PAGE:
• When it comes to buying a magazines: do I like more than 5 patterns from it?
  • Does this pattern suits my body type?
  • Is it a good use of my money?
  • Now, do I really need this pattern?

Then I think about my existing pattern library and try to remember whether I have similar pattern. Maybe, I can modify a pattern instead of buying a new one? Can I combine different elements of patterns to make it look like this pattern? Would I be able to draft this pattern myself?

This little exercise has worked pretty well for me. Since I started being more pattern-conscious, I have spared my apartment from new wave of pattern hoarding and I’ve saved a couple hundred euros.   

Quite often I go back to my BurdaStyle collection (I own approximately 20 issues) and I find a lot of inspiration there. I think about the possibilities of combining different patterns, mixing and matching various elements of different designs to make it work for my body or drafting my own patterns. Since leaving Japan, I have not been drafting patterns due to the lack of space, but this is something I’d like to change.

Let to tell you why I decided to write this post. The straw that broke the camel’s back was this flounce top by Salme patterns which I purchased on a whim, mainly because it’s a PDF pattern. Once the top was ready and I put it on, I looked absolutely hideous in it.

Have you ever felt like this?

When a peasant dress pattern meets Ruby Star Spring by Melody Miller

Since mid-spring I have been trying to sew using only my fabric stash. Sometimes I get a clear idea of what I want to sew just by looking at fabric, as in the case of the Dotty blouse. It took me much longer to decide what to do with this beautiful fabric, Ruby Star Spring, designed by Melody Miller.

I bought this cut ages ago -  in December 2011, to be more precise - in Miss Matatabi's Etsy shop.    Made from 85% of cotton and 15% of linen, Ruby Star Spring feels nice against the body and doesn't wrinkle so fast as 100% linen. 

I fell in love with the print but could not decide how to use the fabric in order to showcase it, until one evening, I had an epiphany: Nani Iro sewing book! The Nani Iro book was released with the exact purpose I had in my mind for my Ruby Star Spring: to show off the fabric! therefore, as you might expect, most of the designs in the book are large and baggy. Do yo think this dress looks more like a tablecloth or a bag?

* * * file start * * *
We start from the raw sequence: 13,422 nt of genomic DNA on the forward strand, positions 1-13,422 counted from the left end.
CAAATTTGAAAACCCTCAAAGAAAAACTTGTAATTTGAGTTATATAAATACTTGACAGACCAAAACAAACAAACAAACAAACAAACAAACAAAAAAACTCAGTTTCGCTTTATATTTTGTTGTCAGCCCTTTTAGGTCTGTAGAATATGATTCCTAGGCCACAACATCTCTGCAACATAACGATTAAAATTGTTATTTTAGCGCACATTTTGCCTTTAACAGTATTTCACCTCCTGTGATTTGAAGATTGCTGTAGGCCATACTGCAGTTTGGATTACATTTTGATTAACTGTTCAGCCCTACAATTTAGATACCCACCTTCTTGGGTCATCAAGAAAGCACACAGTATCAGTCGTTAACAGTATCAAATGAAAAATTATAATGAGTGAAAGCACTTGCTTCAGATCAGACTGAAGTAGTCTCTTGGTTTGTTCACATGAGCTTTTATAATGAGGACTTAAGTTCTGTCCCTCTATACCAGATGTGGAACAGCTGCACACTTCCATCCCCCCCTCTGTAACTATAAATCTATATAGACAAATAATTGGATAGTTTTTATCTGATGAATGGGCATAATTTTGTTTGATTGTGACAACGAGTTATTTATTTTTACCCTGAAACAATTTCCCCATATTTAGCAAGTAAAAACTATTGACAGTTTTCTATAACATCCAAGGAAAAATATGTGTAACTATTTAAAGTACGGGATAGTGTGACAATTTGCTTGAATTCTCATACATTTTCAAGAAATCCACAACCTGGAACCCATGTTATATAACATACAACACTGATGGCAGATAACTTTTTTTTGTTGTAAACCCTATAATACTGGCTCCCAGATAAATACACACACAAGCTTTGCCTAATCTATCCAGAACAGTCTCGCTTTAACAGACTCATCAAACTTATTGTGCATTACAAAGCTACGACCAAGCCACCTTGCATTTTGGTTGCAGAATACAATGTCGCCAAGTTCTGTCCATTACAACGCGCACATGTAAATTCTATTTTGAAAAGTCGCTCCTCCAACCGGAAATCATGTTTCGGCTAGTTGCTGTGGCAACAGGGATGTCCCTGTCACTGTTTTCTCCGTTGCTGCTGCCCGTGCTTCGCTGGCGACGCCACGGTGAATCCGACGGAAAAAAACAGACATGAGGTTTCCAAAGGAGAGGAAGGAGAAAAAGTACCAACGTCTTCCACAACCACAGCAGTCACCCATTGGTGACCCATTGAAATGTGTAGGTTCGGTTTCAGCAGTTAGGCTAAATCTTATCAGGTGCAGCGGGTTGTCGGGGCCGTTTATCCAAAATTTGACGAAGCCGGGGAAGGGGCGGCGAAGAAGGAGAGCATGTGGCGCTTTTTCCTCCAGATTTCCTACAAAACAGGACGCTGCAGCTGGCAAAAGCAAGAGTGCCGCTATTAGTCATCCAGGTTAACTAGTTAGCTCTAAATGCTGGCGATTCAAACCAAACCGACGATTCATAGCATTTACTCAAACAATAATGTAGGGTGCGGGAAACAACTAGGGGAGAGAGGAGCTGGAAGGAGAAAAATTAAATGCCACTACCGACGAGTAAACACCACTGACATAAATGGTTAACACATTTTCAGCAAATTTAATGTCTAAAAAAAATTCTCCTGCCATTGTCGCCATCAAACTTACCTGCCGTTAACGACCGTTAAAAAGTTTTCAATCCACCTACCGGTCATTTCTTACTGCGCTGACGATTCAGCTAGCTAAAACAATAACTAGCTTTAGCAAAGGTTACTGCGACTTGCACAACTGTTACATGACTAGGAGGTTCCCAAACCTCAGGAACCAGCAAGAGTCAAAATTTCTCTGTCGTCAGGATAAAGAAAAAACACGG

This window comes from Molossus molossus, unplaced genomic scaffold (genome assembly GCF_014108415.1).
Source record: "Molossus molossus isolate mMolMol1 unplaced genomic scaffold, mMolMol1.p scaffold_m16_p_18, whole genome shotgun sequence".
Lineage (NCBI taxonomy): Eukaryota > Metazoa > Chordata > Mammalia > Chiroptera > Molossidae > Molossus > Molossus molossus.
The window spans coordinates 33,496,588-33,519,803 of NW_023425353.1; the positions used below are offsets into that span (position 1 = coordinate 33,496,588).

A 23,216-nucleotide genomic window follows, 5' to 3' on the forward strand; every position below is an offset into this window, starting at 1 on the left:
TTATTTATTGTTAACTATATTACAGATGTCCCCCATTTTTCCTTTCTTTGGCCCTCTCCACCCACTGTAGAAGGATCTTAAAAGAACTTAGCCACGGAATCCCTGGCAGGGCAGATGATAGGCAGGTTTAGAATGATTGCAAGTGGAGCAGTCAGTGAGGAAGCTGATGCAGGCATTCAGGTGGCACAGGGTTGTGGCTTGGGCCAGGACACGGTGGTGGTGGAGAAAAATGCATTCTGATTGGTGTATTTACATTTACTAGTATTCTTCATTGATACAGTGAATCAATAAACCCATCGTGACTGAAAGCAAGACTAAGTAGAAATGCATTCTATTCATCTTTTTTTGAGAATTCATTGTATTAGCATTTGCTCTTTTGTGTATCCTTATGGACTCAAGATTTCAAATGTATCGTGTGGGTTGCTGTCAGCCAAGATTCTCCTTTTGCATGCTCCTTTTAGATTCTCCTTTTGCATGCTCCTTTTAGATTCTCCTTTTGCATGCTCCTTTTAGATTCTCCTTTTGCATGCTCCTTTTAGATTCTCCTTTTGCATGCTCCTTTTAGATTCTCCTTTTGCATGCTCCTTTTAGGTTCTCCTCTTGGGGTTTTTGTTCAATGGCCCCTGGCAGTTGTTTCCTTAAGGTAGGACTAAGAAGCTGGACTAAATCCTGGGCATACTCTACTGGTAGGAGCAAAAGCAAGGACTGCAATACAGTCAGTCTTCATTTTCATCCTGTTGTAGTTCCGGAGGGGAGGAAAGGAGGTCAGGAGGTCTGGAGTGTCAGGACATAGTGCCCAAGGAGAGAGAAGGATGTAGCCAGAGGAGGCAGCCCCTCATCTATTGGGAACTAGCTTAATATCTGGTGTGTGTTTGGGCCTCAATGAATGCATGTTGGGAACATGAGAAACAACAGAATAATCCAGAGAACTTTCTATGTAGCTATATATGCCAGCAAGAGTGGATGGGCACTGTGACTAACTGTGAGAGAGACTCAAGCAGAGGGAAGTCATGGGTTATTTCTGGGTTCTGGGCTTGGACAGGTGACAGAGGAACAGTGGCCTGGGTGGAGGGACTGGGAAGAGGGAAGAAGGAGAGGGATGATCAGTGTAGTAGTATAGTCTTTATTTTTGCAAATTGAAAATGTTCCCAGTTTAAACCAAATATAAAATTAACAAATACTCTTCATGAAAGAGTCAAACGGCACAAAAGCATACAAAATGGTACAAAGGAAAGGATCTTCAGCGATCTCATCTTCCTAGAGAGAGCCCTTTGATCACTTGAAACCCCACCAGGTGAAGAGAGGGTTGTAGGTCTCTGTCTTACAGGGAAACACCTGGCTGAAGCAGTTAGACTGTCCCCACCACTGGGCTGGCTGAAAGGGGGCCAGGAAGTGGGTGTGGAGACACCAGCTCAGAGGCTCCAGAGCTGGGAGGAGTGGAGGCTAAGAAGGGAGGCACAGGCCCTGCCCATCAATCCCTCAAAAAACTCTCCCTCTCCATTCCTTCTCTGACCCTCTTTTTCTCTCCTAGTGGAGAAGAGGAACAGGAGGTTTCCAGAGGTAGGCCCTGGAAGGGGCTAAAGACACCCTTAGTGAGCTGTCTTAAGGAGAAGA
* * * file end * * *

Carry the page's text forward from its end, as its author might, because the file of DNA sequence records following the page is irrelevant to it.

By the way, you can read the full review of this book on

The pattern I decided on is a peasant-looking dress with a gathered front and back yokes. The yokes are sewn to the right side of the garment exposing the raw edges. 

I sewed a size L and added 30 cm to the skirt and 10cm to sleeves. The book suggest to line the dress but I did not.  The only difficulty I experienced while sewing was with the neckline. I tried my best to be as neat as possible!

On the inside, all of the seam allowance are bound with self-fabric bias tape. 

I am not quite sure whether this dress suits me or not but I have to say that I feel very comfortable in it and with another 6 metres of Melody Miller Kokka fabric in my stash, expect more baggy garments from the Nani Iro sewing book! 

Monday, 11 August 2014

Red Dotty Blouse

At long last, here is the Dotty Blouse. It took me more than three weeks to finis it but, hey, I am a busy girl.

What I liked most about the blouse is its front. It consists of only one piece of fabric, creating an illusion of a wrap top tucked in; I think it kind of suits me.

Style Arc suggests to sew the Dotty from any light weight and drapey fabric. The only requirement your fabric needs to fulfill is to be two sided because of the way the front pattern piece is drafted. I used some crêpe-de-Chine from Mood bought two years ago. Do I have to tell you how much I love to wear silks? The only downfall of this gorgeous fabric is its ability to wrinkle in a matter of seconds.

After I'd dolled myself up for a photo shoot, it started to rain. Following the amazing summer that we had this year in Ireland, the rain felt almost like an insult. But I absolutely wanted to show the Dotty off! I took some pics on my balcony; not very glamorous though.

I paired the blouse with my favorite pair of the Jamie Jeans
But, as often happens in Ireland, the rain stopped as suddenly as it had began and a few minutes later I went to the park in front of my building.

Half of the blouse is hand stitched. As I explained in the previous post, I chose to hand stitched the hem. The back collar and the cuffs were also sewn by hand. I'd say that hand-stitching silk is my #1 sewing-related activity. If you have done it at least once, you know what I am talking about.

While researching whether other bloggers made the same blouse, I came across a cool Pinterest board featuring RTW clothes which could be sewn with Style Arc patterns. Worth having a look for inspiration!

Would I sew this blouse again? Yes! But I'd like to work on other projects from my endless sewing list before ^.^